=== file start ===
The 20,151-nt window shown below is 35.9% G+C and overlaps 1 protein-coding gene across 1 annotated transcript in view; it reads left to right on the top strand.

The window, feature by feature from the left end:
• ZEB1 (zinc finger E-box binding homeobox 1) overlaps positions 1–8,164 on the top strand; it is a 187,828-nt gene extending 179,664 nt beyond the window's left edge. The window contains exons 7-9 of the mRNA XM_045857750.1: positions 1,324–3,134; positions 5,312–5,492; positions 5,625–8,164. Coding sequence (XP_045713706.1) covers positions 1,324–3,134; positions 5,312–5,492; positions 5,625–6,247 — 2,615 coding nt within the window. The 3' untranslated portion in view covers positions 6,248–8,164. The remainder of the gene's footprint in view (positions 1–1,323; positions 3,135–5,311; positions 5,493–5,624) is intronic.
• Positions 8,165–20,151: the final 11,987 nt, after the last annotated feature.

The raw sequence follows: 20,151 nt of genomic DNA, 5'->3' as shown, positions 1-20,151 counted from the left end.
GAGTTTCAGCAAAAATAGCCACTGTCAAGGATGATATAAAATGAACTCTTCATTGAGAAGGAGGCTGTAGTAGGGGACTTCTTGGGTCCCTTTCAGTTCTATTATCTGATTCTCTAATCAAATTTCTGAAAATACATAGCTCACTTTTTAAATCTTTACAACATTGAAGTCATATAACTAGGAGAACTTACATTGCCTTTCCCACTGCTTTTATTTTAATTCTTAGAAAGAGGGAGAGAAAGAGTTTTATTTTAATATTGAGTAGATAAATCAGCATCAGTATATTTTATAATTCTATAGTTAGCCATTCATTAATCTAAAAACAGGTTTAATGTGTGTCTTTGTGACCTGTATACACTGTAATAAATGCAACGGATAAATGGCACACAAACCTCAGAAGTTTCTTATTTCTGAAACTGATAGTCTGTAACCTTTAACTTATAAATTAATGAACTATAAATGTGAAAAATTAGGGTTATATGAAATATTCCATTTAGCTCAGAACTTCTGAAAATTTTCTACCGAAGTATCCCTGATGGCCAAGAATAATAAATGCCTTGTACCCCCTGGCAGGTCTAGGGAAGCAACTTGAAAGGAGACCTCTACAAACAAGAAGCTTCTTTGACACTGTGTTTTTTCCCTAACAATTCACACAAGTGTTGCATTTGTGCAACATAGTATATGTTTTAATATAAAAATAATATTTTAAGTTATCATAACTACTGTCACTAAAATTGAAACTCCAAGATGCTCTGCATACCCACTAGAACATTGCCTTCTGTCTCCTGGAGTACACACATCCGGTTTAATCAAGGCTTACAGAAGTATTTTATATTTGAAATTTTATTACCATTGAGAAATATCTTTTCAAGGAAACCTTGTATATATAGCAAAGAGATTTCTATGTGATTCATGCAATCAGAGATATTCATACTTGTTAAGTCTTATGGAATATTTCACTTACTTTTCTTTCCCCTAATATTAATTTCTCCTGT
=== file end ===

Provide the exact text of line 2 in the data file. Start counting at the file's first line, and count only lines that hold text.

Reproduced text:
The window, feature by feature from the left end: